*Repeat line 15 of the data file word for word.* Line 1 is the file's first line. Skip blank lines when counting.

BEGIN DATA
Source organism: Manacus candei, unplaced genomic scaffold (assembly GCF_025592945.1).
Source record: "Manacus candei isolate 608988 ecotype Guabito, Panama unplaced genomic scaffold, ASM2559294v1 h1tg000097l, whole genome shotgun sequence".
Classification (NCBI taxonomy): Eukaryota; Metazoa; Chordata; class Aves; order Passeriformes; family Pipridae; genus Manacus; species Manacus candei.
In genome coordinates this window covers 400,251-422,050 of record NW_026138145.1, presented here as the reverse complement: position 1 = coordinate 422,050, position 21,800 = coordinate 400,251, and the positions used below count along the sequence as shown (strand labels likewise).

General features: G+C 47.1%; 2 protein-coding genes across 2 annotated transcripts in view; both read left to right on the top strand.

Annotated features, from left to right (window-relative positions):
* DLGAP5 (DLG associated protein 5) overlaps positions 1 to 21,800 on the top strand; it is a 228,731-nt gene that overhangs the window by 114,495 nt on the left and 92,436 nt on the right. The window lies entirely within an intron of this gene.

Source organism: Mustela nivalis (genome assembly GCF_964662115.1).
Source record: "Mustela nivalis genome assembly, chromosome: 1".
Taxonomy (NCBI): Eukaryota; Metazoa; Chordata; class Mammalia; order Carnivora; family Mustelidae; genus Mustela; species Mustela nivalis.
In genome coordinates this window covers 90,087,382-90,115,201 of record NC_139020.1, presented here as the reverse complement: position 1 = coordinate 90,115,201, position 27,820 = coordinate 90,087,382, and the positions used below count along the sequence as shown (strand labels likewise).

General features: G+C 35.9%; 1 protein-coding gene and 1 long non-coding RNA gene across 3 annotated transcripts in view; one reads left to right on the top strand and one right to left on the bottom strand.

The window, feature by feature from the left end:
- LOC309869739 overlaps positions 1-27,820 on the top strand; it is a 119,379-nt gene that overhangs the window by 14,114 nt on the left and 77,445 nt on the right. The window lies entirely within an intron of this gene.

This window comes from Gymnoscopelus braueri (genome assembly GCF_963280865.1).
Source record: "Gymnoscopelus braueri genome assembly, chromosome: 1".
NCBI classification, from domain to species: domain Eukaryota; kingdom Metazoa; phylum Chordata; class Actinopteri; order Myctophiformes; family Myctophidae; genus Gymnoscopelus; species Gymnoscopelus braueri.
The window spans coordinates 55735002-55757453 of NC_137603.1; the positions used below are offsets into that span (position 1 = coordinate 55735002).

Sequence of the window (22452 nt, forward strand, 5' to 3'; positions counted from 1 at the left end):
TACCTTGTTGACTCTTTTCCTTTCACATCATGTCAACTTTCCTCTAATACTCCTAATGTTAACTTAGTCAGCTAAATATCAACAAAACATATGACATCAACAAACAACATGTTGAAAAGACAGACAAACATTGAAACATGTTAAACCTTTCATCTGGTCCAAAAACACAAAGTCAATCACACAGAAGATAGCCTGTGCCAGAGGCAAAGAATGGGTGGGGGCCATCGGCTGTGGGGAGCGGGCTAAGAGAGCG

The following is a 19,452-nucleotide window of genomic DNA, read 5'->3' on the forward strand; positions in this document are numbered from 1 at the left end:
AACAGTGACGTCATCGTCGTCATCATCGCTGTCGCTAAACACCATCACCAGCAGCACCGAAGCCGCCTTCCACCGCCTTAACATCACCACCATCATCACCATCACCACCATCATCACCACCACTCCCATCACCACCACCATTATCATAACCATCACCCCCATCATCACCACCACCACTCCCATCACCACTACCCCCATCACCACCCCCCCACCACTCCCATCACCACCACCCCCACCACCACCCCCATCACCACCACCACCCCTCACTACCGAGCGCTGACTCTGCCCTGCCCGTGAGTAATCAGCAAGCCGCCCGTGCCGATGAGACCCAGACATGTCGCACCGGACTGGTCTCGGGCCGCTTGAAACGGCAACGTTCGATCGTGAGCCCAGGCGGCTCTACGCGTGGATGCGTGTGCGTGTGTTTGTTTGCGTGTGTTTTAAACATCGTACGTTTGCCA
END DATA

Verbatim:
This window comes from Gymnoscopelus braueri (genome assembly GCF_963280865.1).